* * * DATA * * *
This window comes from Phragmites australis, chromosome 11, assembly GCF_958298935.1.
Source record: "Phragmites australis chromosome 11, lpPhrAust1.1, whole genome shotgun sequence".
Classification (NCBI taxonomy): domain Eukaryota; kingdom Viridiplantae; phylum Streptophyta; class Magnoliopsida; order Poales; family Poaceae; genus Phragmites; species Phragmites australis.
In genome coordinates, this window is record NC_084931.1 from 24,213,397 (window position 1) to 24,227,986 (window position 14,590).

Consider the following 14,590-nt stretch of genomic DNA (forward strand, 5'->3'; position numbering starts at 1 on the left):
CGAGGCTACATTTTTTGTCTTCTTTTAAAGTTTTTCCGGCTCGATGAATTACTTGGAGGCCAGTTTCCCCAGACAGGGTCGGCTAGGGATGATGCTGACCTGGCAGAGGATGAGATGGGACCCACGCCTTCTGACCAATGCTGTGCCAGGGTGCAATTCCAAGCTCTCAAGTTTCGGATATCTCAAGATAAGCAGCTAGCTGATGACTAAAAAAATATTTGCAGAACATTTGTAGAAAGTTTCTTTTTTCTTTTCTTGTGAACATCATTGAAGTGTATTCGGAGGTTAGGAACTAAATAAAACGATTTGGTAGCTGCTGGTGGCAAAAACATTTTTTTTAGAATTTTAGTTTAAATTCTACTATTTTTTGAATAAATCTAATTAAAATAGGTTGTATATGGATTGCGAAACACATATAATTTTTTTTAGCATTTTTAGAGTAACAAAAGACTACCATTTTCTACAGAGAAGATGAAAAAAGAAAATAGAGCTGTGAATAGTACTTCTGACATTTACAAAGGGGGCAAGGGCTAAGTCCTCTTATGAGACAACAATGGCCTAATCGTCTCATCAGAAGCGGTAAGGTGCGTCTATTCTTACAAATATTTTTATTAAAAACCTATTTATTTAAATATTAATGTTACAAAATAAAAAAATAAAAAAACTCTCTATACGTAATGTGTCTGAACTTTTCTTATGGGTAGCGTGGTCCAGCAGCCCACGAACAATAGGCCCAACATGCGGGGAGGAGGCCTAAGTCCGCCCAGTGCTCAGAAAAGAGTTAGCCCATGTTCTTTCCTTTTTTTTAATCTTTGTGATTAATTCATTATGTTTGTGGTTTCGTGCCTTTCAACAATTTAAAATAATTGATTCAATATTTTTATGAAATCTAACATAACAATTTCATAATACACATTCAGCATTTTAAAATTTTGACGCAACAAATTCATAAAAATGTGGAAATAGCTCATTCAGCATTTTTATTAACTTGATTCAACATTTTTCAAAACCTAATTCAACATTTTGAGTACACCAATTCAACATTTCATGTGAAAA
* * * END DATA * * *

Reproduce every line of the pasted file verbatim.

This window comes from Phragmites australis, chromosome 11, assembly GCF_958298935.1.
Source record: "Phragmites australis chromosome 11, lpPhrAust1.1, whole genome shotgun sequence".
Classification (NCBI taxonomy): domain Eukaryota; kingdom Viridiplantae; phylum Streptophyta; class Magnoliopsida; order Poales; family Poaceae; genus Phragmites; species Phragmites australis.
In genome coordinates, this window is record NC_084931.1 from 24,213,397 (window position 1) to 24,227,986 (window position 14,590).

Consider the following 14,590-nt stretch of genomic DNA (forward strand, 5'->3'; position numbering starts at 1 on the left):
CGAGGCTACATTTTTTGTCTTCTTTTAAAGTTTTTCCGGCTCGATGAATTACTTGGAGGCCAGTTTCCCCAGACAGGGTCGGCTAGGGATGATGCTGACCTGGCAGAGGATGAGATGGGACCCACGCCTTCTGACCAATGCTGTGCCAGGGTGCAATTCCAAGCTCTCAAGTTTCGGATATCTCAAGATAAGCAGCTAGCTGATGACTAAAAAAATATTTGCAGAACATTTGTAGAAAGTTTCTTTTTTCTTTTCTTGTGAACATCATTGAAGTGTATTCGGAGGTTAGGAACTAAATAAAACGATTTGGTAGCTGCTGGTGGCAAAAACATTTTTTTTAGAATTTTAGTTTAAATTCTACTATTTTTTGAATAAATCTAATTAAAATAGGTTGTATATGGATTGCGAAACACATATAATTTTTTTTAGCATTTTTAGAGTAACAAAAGACTACCATTTTCTACAGAGAAGATGAAAAAAGAAAATAGAGCTGTGAATAGTACTTCTGACATTTACAAAGGGGGCAAGGGCTAAGTCCTCTTATGAGACAACAATGGCCTAATCGTCTCATCAGAAGCGGTAAGGTGCGTCTATTCTTACAAATATTTTTATTAAAAACCTATTTATTTAAATATTAATGTTACAAAATAAAAAAATAAAAAAACTCTCTATACGTAATGTGTCTGAACTTTTCTTATGGGTAGCGTGGTCCAGCAGCCCACGAACAATAGGCCCAACATGCGGGGAGGAGGCCTAAGTCCGCCCAGTGCTCAGAAAAGAGTTAGCCCATGTTCTTTCCTTTTTTTTAATCTTTGTGATTAATTCATTATGTTTGTGGTTTCGTGCCTTTCAACAATTTAAAATAATTGATTCAATATTTTTATGAAATCTAACATAACAATTTCATAATACACATTCAGCATTTTAAAATTTTGACGCAACAAATTCATAAAAATGTGGAAATAGCTCATTCAGCATTTTTATTAACTTGATTCAACATTTTTCAAAACCTAATTCAACATTTTGAGTACACCAATTCAACATTTCATGTGAAAA